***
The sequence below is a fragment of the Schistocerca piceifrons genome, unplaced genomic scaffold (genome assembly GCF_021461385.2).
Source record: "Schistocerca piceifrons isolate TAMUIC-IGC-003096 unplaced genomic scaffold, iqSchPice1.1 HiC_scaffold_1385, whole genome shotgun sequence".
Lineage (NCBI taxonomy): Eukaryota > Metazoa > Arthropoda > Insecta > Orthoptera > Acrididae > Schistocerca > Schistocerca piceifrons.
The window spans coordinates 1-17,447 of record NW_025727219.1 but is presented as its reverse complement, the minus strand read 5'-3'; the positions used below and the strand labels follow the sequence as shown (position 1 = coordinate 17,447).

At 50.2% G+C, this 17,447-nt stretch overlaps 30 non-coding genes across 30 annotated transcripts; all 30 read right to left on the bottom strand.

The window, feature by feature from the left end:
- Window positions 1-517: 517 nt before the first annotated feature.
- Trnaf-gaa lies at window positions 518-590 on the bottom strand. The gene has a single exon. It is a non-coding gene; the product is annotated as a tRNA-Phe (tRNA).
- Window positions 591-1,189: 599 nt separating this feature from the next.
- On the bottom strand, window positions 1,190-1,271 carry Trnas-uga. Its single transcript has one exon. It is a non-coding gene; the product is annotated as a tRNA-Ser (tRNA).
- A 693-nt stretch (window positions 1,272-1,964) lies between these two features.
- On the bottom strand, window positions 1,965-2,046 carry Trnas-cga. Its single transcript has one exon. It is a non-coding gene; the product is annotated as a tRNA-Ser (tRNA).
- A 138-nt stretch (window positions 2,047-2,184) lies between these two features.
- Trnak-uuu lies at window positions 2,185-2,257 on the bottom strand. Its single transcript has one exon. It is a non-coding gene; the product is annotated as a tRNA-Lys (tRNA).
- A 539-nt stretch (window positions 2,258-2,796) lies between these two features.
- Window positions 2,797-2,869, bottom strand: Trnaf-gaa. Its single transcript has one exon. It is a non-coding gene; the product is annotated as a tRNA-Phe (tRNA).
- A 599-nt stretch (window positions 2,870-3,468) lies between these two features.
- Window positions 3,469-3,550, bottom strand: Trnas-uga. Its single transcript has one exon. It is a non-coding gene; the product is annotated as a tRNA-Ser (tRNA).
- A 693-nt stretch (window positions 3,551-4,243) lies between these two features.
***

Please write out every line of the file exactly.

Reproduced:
The sequence below is a fragment of the Schistocerca piceifrons genome, unplaced genomic scaffold (genome assembly GCF_021461385.2).
Source record: "Schistocerca piceifrons isolate TAMUIC-IGC-003096 unplaced genomic scaffold, iqSchPice1.1 HiC_scaffold_1385, whole genome shotgun sequence".
Lineage (NCBI taxonomy): Eukaryota > Metazoa > Arthropoda > Insecta > Orthoptera > Acrididae > Schistocerca > Schistocerca piceifrons.
The window spans coordinates 1-17,447 of record NW_025727219.1 but is presented as its reverse complement, the minus strand read 5'-3'; the positions used below and the strand labels follow the sequence as shown (position 1 = coordinate 17,447).

At 50.2% G+C, this 17,447-nt stretch overlaps 30 non-coding genes across 30 annotated transcripts; all 30 read right to left on the bottom strand.

The window, feature by feature from the left end:
- Window positions 1-517: 517 nt before the first annotated feature.
- Trnaf-gaa lies at window positions 518-590 on the bottom strand. The gene has a single exon. It is a non-coding gene; the product is annotated as a tRNA-Phe (tRNA).
- Window positions 591-1,189: 599 nt separating this feature from the next.
- On the bottom strand, window positions 1,190-1,271 carry Trnas-uga. Its single transcript has one exon. It is a non-coding gene; the product is annotated as a tRNA-Ser (tRNA).
- A 693-nt stretch (window positions 1,272-1,964) lies between these two features.
- On the bottom strand, window positions 1,965-2,046 carry Trnas-cga. Its single transcript has one exon. It is a non-coding gene; the product is annotated as a tRNA-Ser (tRNA).
- A 138-nt stretch (window positions 2,047-2,184) lies between these two features.
- Trnak-uuu lies at window positions 2,185-2,257 on the bottom strand. Its single transcript has one exon. It is a non-coding gene; the product is annotated as a tRNA-Lys (tRNA).
- A 539-nt stretch (window positions 2,258-2,796) lies between these two features.
- Window positions 2,797-2,869, bottom strand: Trnaf-gaa. Its single transcript has one exon. It is a non-coding gene; the product is annotated as a tRNA-Phe (tRNA).
- A 599-nt stretch (window positions 2,870-3,468) lies between these two features.
- Window positions 3,469-3,550, bottom strand: Trnas-uga. Its single transcript has one exon. It is a non-coding gene; the product is annotated as a tRNA-Ser (tRNA).
- A 693-nt stretch (window positions 3,551-4,243) lies between these two features.